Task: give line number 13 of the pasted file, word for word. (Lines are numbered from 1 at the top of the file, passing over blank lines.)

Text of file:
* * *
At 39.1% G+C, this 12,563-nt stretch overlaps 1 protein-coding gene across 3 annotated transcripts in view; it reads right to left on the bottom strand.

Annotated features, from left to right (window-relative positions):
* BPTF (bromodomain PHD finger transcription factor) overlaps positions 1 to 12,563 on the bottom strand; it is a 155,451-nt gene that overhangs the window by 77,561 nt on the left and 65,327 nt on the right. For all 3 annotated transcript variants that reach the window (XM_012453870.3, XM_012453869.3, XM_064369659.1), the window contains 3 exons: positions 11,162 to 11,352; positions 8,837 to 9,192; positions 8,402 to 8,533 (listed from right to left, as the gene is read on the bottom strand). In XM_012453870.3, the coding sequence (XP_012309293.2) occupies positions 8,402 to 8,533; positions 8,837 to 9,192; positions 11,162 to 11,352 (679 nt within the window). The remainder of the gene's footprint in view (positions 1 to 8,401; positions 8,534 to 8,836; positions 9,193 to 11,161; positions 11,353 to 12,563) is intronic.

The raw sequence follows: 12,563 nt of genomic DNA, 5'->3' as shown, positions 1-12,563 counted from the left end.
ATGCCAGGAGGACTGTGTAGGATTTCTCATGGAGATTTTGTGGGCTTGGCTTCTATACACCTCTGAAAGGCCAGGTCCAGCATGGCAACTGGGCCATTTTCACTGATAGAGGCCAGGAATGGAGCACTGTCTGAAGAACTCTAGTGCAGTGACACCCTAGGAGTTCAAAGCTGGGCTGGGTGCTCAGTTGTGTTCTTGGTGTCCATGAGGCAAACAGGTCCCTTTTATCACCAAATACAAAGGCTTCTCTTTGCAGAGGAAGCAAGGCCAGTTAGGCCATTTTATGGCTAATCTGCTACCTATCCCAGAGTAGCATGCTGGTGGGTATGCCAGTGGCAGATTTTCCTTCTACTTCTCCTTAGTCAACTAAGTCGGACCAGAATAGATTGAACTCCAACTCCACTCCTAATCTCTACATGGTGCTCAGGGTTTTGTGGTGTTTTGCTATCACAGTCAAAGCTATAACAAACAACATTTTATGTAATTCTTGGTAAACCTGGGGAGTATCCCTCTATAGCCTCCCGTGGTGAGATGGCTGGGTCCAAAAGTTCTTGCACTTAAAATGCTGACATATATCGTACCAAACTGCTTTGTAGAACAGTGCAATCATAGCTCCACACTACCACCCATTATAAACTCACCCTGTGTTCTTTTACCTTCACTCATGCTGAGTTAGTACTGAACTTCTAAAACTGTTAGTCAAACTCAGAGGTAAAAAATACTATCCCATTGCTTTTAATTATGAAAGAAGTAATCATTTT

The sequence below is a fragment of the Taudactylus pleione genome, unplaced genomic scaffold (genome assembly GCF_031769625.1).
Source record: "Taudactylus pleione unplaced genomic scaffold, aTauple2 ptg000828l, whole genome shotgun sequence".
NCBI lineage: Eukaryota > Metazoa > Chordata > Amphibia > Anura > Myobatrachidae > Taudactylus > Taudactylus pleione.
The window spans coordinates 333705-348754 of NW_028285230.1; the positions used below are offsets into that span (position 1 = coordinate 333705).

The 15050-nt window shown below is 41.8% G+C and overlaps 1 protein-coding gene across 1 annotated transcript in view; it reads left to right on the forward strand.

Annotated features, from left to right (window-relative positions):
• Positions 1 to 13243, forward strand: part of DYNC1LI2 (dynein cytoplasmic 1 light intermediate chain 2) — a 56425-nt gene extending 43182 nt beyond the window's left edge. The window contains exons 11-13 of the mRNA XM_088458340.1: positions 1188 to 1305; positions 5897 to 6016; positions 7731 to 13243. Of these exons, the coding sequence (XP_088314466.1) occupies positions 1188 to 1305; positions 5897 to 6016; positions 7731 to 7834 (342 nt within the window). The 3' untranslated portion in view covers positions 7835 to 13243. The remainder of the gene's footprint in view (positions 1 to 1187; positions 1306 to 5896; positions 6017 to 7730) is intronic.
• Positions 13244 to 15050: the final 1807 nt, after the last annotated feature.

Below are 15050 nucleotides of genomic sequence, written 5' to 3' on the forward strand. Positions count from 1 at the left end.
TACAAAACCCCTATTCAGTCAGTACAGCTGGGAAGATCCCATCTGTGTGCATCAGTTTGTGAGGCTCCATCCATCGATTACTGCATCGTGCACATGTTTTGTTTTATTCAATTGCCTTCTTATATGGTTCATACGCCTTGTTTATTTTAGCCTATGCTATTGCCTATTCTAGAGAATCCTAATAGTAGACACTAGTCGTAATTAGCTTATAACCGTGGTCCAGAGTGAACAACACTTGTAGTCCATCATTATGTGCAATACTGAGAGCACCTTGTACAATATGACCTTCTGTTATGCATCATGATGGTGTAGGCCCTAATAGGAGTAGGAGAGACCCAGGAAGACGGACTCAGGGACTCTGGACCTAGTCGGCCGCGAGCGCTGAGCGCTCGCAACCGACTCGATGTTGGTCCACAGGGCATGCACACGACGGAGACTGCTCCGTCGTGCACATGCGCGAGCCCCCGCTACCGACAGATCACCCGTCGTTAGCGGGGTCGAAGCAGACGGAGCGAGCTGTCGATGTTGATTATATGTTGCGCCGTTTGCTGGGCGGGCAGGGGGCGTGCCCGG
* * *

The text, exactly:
• Positions 13244 to 15050: the final 1807 nt, after the last annotated feature.